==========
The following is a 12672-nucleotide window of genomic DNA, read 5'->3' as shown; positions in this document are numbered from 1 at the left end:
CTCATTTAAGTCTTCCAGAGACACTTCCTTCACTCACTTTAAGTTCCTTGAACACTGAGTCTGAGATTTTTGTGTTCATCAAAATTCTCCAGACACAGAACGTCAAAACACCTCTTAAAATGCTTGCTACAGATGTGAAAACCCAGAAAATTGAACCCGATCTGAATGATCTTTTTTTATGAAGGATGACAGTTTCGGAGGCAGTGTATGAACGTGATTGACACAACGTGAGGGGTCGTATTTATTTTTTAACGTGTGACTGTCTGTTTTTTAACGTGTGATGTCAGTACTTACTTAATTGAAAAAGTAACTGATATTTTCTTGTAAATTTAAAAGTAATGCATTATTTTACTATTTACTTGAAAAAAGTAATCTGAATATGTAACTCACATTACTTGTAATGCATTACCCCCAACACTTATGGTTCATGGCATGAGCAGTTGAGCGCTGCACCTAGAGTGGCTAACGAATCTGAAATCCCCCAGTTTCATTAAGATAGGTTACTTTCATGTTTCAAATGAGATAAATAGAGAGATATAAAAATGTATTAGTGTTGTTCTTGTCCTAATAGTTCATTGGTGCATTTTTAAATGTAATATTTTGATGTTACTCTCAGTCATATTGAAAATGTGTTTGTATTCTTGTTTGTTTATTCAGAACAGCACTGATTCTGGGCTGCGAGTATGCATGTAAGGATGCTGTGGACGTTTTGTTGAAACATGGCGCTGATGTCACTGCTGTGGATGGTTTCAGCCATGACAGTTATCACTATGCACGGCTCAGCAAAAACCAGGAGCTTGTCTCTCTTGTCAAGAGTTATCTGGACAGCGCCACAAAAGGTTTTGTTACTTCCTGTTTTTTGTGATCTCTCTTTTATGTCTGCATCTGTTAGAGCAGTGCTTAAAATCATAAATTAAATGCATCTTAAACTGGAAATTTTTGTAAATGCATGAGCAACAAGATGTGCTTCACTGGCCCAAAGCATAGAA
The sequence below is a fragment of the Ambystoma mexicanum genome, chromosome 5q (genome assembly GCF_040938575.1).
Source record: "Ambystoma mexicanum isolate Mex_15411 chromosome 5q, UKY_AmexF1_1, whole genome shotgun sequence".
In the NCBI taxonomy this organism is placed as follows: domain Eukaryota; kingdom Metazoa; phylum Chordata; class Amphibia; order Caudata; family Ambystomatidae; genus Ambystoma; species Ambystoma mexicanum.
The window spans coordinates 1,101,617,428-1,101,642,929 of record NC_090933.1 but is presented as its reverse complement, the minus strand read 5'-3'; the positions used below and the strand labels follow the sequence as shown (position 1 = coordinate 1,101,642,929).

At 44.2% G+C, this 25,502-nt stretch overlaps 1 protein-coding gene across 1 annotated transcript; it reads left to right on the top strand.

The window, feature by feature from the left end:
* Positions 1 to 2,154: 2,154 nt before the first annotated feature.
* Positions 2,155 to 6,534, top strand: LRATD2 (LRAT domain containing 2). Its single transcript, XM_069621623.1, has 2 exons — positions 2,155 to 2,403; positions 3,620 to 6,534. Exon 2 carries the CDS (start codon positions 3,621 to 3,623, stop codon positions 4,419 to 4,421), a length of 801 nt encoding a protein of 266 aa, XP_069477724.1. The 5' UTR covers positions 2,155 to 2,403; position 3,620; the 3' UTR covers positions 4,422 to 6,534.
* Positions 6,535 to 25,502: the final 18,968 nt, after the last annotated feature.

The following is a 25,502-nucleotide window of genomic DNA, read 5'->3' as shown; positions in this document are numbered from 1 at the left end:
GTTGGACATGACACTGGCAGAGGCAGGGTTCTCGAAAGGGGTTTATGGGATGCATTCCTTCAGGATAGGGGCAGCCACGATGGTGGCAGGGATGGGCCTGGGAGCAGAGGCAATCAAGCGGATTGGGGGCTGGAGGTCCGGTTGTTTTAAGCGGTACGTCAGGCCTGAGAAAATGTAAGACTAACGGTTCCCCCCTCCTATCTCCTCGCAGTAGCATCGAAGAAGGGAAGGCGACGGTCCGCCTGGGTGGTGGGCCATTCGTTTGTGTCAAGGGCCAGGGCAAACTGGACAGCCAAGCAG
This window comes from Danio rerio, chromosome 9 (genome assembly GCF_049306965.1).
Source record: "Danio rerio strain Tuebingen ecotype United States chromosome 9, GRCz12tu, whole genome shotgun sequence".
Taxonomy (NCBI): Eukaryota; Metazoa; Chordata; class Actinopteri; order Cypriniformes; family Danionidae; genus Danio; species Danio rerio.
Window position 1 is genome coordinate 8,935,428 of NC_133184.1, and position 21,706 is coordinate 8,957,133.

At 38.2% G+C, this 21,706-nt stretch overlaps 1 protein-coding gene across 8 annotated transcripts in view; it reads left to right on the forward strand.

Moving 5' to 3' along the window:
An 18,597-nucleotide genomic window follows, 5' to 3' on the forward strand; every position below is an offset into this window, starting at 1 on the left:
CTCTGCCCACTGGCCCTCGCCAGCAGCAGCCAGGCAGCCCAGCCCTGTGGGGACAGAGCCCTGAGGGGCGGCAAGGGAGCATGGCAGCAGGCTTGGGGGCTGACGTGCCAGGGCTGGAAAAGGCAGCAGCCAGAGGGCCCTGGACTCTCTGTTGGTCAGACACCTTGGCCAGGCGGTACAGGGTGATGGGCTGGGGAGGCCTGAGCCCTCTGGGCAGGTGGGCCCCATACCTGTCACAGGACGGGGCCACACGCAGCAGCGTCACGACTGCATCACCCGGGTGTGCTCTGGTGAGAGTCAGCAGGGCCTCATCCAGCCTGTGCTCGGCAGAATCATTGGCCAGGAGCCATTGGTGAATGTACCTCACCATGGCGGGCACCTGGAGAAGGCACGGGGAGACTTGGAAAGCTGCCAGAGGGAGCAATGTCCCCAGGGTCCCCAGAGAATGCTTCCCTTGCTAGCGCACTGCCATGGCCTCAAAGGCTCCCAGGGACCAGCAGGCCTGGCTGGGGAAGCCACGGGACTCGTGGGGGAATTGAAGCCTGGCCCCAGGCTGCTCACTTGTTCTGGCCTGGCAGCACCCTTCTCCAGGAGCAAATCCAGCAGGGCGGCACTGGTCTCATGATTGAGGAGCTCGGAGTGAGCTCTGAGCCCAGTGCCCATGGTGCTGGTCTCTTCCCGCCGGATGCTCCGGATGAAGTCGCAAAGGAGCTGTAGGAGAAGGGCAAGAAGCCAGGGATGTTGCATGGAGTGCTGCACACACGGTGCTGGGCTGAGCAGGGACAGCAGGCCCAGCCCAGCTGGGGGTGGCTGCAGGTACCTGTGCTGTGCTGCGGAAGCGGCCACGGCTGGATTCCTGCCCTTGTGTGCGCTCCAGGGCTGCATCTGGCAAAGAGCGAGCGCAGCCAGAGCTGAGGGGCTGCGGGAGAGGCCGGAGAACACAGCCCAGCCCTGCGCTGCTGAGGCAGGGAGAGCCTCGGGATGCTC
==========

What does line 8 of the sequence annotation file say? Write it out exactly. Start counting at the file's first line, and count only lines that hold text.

The window, feature by feature from the left end: